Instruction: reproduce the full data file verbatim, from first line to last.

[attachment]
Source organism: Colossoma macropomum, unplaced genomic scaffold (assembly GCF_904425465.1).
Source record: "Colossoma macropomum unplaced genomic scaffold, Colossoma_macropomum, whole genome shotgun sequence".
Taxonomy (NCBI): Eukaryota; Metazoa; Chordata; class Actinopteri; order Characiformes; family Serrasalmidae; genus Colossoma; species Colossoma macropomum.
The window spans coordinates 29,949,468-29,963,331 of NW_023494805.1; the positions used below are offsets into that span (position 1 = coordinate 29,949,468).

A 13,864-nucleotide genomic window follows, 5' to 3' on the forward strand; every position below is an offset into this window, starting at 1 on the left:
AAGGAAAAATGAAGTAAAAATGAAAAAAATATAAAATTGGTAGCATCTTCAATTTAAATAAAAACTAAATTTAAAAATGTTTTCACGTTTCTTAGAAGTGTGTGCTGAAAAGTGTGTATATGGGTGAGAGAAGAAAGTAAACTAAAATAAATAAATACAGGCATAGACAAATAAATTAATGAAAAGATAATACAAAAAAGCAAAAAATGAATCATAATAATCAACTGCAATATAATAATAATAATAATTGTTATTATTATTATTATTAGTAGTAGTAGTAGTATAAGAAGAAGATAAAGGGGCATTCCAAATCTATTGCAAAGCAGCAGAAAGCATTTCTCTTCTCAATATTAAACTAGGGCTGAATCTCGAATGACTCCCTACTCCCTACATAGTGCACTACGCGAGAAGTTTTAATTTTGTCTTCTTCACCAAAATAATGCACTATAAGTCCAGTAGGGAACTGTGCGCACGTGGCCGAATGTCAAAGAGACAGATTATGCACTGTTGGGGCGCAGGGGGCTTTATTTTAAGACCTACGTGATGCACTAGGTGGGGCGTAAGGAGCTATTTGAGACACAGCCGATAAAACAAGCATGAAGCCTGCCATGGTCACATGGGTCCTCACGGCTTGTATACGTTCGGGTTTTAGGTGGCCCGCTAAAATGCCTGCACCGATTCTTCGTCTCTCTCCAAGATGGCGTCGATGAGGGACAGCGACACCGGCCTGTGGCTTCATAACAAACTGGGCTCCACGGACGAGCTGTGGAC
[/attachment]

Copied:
Source organism: Colossoma macropomum, unplaced genomic scaffold (assembly GCF_904425465.1).
Source record: "Colossoma macropomum unplaced genomic scaffold, Colossoma_macropomum, whole genome shotgun sequence".
Taxonomy (NCBI): Eukaryota; Metazoa; Chordata; class Actinopteri; order Characiformes; family Serrasalmidae; genus Colossoma; species Colossoma macropomum.
The window spans coordinates 29,949,468-29,963,331 of NW_023494805.1; the positions used below are offsets into that span (position 1 = coordinate 29,949,468).

A 13,864-nucleotide genomic window follows, 5' to 3' on the forward strand; every position below is an offset into this window, starting at 1 on the left:
AAGGAAAAATGAAGTAAAAATGAAAAAAATATAAAATTGGTAGCATCTTCAATTTAAATAAAAACTAAATTTAAAAATGTTTTCACGTTTCTTAGAAGTGTGTGCTGAAAAGTGTGTATATGGGTGAGAGAAGAAAGTAAACTAAAATAAATAAATACAGGCATAGACAAATAAATTAATGAAAAGATAATACAAAAAAGCAAAAAATGAATCATAATAATCAACTGCAATATAATAATAATAATAATTGTTATTATTATTATTATTAGTAGTAGTAGTAGTATAAGAAGAAGATAAAGGGGCATTCCAAATCTATTGCAAAGCAGCAGAAAGCATTTCTCTTCTCAATATTAAACTAGGGCTGAATCTCGAATGACTCCCTACTCCCTACATAGTGCACTACGCGAGAAGTTTTAATTTTGTCTTCTTCACCAAAATAATGCACTATAAGTCCAGTAGGGAACTGTGCGCACGTGGCCGAATGTCAAAGAGACAGATTATGCACTGTTGGGGCGCAGGGGGCTTTATTTTAAGACCTACGTGATGCACTAGGTGGGGCGTAAGGAGCTATTTGAGACACAGCCGATAAAACAAGCATGAAGCCTGCCATGGTCACATGGGTCCTCACGGCTTGTATACGTTCGGGTTTTAGGTGGCCCGCTAAAATGCCTGCACCGATTCTTCGTCTCTCTCCAAGATGGCGTCGATGAGGGACAGCGACACCGGCCTGTGGCTTCATAACAAACTGGGCTCCACGGACGAGCTGTGGAC